Gadbois liked Snoop but, at the time, Campbell wasn't interested in selling. When she finally decided she might part with him, she gave Gadbois the opportunity to try him out. While in her care, Gadbois discovered that a wound that wasn't healing right on the big gelding was actually a fractured splint bone in the hind leg. The injury required surgery and both Gadbois and her husband helped with the recuperation effort.
"We hand walked him for two or three months while Danyelle was at the futurities [with Bugs]," she says. When the time came for the gelding to go home, Gadbois was heartbroken. "I had gotten very attached to him but the prognosis was very guarded for him to return to competition."
The tables turned a short time later when Campbell called Gadbois to come try the gelding again, saying he was sound.
"She said she'd been riding him and he felt good," she remembers. The deal was made and Snoop came back to Gadbois permanently in January of 2012. "He is a hearty-souled horse. He's all business and has a great work ethic. There's nothing about him that I don't love."
Gadbois has had her share of big wins with the gelding, including a victory at the Women's Pro Rodeo Association's California Circuit Divisional Finals last fall. She finished second in the California permit standings, earning her card as a professional.
Though her rookie year has been a bit disappointing, much of that was erased with the big showing in Vegas.
"It's been a struggle for me," says Gadbois, saying she'd made it a goal to win the California Rookie of the Year title in 2014. "When I get to go, he's been very competitive but it's hard to take the time off. I work five days a week and a lot of the rodeos are seven or more hours away."
"My job is first and foremost so that's how I have to do it."
In fact, Gadbois' husband joked that Snoop had made the Vegas win possible as a consolation prize.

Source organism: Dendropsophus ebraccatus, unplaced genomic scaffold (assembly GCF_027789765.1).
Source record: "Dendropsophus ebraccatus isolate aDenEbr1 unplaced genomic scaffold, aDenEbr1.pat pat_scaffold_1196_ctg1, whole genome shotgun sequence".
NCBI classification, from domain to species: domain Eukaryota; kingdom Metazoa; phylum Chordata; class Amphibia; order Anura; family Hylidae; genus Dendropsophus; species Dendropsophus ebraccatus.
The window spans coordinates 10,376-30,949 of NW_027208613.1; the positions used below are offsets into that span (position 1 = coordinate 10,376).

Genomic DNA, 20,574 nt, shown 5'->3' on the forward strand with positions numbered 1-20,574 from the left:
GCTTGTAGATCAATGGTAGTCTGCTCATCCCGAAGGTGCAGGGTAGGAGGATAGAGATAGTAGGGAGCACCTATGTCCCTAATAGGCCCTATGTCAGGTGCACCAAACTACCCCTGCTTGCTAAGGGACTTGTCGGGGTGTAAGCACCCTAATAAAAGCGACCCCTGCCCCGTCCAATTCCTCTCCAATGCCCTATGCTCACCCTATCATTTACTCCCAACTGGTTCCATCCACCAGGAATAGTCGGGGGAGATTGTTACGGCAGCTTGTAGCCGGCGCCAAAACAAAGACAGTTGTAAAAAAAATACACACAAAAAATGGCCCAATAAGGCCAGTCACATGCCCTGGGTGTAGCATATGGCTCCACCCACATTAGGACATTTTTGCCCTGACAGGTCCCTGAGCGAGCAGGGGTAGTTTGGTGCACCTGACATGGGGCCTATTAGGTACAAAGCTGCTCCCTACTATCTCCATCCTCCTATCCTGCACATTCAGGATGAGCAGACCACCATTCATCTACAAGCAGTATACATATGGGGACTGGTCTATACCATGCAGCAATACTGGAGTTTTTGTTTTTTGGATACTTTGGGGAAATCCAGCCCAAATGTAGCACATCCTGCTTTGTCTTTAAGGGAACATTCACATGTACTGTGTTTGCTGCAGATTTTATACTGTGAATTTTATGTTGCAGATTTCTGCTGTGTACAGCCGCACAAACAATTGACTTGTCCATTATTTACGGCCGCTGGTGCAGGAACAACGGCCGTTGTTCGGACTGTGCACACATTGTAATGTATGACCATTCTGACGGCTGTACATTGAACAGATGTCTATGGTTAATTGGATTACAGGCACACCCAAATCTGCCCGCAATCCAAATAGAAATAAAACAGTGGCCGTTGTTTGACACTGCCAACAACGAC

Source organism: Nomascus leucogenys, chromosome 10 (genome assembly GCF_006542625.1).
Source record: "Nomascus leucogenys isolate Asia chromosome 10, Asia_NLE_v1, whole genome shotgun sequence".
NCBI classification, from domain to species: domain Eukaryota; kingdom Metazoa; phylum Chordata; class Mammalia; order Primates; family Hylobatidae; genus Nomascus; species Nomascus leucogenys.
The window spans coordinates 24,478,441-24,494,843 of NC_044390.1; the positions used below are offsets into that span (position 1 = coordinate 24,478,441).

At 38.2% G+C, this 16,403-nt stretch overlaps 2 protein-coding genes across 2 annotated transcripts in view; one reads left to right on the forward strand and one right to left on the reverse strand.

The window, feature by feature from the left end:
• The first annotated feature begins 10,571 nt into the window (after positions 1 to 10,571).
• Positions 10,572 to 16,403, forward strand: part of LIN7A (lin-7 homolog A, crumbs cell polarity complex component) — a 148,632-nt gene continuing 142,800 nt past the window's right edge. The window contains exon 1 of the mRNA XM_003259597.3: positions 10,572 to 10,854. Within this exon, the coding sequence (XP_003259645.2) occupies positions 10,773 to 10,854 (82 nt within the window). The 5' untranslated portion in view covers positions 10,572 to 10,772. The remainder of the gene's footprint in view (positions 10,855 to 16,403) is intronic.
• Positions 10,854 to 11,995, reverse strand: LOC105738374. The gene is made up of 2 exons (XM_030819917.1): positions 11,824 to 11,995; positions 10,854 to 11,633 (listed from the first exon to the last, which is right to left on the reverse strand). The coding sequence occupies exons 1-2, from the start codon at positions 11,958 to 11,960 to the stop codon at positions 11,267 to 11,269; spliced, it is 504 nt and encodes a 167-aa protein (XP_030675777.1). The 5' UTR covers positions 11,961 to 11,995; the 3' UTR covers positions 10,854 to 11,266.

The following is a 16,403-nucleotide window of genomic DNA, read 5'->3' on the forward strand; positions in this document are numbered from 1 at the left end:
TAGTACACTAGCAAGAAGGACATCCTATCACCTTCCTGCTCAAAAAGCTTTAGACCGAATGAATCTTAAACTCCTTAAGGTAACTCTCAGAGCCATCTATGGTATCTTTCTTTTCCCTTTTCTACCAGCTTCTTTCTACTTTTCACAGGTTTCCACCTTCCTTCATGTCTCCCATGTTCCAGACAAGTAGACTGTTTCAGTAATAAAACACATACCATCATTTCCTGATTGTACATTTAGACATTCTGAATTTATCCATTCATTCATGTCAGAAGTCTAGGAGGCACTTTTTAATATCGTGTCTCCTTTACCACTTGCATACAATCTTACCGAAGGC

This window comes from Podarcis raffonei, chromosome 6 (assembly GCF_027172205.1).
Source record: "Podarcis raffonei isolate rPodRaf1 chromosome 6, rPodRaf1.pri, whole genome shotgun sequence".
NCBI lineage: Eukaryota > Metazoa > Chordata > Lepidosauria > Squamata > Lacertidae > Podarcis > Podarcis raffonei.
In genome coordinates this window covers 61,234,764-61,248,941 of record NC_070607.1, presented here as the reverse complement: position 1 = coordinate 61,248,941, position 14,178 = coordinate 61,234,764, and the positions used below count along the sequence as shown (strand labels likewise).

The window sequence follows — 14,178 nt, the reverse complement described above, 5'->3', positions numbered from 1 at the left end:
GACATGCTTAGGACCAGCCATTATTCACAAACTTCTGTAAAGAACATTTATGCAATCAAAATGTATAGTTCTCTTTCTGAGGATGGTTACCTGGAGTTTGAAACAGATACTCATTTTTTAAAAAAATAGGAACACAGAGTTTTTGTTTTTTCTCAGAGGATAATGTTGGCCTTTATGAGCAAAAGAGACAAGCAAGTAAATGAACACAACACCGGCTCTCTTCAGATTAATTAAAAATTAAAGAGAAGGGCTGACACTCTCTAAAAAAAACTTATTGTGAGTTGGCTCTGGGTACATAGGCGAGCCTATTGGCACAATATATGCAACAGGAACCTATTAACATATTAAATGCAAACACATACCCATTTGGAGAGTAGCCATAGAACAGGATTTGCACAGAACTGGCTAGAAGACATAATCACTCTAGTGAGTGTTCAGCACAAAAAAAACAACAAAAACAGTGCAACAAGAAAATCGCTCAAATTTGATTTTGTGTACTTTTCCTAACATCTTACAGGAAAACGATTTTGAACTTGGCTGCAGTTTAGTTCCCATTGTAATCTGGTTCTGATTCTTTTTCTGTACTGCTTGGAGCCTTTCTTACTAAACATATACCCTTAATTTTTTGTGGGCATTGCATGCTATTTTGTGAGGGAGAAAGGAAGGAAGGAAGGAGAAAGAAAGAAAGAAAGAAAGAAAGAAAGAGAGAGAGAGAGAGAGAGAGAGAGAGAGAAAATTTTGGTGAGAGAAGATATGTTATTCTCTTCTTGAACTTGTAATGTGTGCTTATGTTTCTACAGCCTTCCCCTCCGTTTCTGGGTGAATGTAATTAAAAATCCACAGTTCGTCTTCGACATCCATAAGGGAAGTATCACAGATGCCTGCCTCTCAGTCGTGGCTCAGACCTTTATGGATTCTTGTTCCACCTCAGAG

"He told me maybe Snoop knows the rookie thing is kind of out, maybe this is his way of giving you a present," she laughs.
What a present it was. Gadbois was fifth in the opening round but blew the doors off in round two. Her run of 14.193 seconds was the third fastest run of the entire weekend but the best on Saturday. On Sunday, she continued her consistency, placing third with a 14.295. All tallied up, she earned $4,076 aboard Snoop.
"He continues to amaze me every day," she says.
Gadbois also earned some dough aboard Bugs, who is registered Sheza Frenchman Guy.
"She's just gotten better and better and she was awesome this weekend," Gadbois says. She won fourth on Sunday aboard the mare, taking home a total of $1,003 after also placing Saturday.
Other saddle winners were: Dawn Fletcher in the 2D (half second off the winner), $2,259; Shyann Garcia in the 3D (full second), $1,887; Jana Perry in the 4D (second and a half), $1,666; and Constance Benally in the 5D (two seconds off), $1,243.
In Thursday's youth and senior races, WPRA World Champion Junior Barrel Racer Lake Mehalic rode Monday's Buddy to the win while Wendy Platts and Frenchman Bit of Luck captured the senior championship.